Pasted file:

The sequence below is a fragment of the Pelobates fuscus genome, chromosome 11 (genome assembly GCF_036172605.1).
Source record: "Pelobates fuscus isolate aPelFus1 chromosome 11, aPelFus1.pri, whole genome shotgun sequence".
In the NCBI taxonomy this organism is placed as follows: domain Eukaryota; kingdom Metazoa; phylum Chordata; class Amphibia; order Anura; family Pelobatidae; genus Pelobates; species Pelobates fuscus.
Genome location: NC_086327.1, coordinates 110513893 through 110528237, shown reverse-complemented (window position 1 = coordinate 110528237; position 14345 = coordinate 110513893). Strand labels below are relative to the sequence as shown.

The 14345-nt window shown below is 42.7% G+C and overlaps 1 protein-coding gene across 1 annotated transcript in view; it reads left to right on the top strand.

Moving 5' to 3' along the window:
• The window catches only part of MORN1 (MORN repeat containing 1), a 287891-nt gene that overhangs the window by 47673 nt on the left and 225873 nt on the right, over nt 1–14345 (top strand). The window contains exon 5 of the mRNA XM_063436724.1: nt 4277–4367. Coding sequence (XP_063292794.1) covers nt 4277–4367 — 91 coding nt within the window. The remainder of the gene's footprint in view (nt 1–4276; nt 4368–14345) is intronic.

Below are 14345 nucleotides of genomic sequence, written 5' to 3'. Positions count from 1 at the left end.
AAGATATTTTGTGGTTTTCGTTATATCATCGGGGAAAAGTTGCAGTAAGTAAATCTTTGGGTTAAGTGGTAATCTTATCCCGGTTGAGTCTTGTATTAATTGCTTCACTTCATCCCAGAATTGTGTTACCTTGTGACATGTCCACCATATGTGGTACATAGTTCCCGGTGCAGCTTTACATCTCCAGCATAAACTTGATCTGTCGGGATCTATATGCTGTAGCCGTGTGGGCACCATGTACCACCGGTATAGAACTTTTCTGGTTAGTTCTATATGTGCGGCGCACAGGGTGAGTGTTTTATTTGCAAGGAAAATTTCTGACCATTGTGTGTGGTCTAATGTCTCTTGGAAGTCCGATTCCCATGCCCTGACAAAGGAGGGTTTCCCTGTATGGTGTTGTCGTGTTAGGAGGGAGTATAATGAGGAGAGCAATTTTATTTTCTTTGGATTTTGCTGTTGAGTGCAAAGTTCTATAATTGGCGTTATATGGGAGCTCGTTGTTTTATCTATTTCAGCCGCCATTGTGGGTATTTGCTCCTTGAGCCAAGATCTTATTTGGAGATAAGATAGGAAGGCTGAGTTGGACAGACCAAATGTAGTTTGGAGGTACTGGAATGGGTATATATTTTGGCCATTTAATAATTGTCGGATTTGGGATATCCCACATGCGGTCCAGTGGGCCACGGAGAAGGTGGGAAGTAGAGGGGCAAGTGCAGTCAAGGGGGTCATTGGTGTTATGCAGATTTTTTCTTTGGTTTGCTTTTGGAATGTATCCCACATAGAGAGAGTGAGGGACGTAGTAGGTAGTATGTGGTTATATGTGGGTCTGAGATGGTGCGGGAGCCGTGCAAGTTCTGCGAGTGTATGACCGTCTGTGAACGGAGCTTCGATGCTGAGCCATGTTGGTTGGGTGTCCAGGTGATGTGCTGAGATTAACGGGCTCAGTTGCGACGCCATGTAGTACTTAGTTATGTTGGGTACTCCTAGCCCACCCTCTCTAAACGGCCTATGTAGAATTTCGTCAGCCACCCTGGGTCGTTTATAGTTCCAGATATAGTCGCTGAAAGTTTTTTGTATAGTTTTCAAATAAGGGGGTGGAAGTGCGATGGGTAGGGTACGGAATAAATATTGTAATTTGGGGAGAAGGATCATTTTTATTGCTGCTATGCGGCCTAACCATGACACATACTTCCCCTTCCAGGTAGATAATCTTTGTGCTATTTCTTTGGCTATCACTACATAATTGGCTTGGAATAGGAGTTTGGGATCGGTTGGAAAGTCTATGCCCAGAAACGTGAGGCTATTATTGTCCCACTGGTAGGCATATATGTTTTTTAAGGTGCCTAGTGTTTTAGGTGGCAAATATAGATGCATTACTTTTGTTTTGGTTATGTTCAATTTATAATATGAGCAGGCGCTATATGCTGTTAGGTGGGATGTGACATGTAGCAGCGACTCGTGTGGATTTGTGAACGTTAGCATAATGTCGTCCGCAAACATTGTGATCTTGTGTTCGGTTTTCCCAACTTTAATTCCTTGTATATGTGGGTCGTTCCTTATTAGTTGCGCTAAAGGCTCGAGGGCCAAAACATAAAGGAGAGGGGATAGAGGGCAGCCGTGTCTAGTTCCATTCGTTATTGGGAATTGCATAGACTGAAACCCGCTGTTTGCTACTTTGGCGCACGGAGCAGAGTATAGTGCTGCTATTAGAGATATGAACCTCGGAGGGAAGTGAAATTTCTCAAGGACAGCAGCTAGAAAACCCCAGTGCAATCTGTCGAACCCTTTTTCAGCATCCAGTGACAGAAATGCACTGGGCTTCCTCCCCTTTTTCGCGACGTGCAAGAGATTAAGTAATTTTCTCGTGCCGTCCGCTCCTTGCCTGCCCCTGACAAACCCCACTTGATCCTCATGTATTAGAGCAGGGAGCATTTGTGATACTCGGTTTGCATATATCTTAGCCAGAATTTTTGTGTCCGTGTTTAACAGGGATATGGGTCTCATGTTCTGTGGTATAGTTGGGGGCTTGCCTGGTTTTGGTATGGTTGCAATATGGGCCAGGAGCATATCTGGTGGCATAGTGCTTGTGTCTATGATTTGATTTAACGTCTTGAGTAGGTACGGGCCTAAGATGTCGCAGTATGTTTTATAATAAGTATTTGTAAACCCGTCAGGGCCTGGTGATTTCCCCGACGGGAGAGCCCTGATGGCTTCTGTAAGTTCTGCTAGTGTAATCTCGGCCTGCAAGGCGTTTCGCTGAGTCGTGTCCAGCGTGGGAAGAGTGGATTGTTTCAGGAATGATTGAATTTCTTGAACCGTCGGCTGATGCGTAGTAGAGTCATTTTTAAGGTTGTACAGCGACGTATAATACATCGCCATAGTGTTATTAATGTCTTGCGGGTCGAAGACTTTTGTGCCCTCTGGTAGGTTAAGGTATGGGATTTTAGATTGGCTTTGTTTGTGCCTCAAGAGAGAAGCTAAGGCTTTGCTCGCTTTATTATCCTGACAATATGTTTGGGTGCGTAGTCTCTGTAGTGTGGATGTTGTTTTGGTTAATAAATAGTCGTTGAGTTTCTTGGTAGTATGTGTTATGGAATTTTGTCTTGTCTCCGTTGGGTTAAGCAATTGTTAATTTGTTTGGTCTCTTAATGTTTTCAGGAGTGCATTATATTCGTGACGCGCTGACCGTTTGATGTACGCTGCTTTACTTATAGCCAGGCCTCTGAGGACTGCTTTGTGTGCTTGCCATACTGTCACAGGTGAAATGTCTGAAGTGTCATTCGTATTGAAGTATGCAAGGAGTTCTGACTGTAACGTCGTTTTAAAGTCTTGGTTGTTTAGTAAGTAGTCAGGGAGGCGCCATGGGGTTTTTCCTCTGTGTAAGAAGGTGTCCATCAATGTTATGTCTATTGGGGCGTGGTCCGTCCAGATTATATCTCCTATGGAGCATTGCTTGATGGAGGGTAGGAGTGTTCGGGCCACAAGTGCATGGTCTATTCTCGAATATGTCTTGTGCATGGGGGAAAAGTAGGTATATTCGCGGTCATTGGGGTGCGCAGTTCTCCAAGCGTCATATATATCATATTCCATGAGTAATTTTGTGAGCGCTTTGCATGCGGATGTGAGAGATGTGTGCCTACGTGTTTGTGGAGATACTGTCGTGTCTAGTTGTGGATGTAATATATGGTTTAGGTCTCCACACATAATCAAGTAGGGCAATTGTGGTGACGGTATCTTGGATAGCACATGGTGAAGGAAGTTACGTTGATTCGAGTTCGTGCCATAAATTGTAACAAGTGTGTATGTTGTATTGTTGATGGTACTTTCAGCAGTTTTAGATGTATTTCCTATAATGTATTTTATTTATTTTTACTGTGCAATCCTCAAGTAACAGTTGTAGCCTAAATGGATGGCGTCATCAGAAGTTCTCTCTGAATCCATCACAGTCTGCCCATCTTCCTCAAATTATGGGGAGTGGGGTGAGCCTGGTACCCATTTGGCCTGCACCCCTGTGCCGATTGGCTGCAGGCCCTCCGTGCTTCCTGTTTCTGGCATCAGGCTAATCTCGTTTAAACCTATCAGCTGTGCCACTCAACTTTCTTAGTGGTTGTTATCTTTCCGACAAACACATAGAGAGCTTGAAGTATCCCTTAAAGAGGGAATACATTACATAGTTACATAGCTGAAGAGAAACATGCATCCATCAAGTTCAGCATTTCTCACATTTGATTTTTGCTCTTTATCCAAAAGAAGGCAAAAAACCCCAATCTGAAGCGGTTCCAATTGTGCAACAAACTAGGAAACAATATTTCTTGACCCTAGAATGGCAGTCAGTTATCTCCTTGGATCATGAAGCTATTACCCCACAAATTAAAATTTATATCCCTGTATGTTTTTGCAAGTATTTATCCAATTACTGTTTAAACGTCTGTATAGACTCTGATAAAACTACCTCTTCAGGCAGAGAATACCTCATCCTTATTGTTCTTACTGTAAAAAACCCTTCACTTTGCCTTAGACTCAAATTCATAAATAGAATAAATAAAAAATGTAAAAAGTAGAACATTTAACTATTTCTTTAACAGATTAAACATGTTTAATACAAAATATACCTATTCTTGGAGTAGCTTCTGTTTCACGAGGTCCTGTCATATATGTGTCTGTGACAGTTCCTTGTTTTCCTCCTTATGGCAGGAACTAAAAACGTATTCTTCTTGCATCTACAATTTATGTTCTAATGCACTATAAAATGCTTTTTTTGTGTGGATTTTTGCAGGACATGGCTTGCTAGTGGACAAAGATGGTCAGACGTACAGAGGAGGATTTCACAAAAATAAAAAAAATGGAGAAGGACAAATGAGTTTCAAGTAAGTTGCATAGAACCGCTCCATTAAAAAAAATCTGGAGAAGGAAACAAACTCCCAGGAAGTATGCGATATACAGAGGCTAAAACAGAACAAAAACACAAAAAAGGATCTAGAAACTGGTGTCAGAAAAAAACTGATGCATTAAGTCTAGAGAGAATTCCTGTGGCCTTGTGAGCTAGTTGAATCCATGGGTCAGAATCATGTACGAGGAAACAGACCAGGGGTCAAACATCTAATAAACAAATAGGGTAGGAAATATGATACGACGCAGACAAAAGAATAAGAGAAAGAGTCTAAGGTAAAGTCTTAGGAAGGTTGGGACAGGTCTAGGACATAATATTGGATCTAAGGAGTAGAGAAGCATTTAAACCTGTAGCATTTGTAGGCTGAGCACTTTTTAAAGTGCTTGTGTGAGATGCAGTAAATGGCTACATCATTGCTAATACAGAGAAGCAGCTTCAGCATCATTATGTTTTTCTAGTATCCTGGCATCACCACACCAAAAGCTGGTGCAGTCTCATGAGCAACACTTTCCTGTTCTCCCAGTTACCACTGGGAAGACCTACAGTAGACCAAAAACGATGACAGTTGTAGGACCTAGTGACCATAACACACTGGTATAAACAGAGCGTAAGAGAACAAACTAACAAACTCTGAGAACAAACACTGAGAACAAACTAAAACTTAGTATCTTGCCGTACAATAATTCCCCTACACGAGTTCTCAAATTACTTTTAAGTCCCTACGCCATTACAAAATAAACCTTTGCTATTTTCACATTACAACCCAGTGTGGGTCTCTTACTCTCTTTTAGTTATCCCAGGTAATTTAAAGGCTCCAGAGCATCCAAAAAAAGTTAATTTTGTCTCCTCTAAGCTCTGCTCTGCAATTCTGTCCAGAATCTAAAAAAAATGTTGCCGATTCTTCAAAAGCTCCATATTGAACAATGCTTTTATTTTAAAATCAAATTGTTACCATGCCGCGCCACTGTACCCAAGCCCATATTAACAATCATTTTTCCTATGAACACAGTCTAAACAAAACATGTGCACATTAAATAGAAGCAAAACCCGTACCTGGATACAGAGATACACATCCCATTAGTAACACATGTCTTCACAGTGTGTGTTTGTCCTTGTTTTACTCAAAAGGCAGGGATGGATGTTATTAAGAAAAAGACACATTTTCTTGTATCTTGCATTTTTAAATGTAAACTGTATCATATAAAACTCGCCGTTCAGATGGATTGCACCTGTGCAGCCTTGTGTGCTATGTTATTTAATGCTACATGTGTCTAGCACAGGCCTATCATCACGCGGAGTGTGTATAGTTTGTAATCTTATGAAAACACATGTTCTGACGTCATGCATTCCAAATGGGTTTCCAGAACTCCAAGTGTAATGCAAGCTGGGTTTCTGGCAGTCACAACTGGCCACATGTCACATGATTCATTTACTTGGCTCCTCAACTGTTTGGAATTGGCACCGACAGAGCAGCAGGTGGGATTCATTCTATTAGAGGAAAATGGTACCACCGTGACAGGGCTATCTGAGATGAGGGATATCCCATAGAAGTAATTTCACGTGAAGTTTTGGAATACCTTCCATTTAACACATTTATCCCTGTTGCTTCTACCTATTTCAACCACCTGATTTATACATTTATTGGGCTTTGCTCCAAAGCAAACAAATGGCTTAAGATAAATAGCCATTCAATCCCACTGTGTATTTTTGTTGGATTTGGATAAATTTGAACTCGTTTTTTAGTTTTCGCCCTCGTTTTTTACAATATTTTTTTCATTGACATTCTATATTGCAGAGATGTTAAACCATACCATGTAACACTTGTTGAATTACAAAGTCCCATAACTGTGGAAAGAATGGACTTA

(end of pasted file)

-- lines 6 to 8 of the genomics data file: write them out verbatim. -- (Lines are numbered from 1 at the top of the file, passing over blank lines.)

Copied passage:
Moving 5' to 3' along the window:
• The window catches only part of MORN1 (MORN repeat containing 1), a 287891-nt gene that overhangs the window by 47673 nt on the left and 225873 nt on the right, over nt 1–14345 (top strand). The window contains exon 5 of the mRNA XM_063436724.1: nt 4277–4367. Coding sequence (XP_063292794.1) covers nt 4277–4367 — 91 coding nt within the window. The remainder of the gene's footprint in view (nt 1–4276; nt 4368–14345) is intronic.

Below are 14345 nucleotides of genomic sequence, written 5' to 3'. Positions count from 1 at the left end.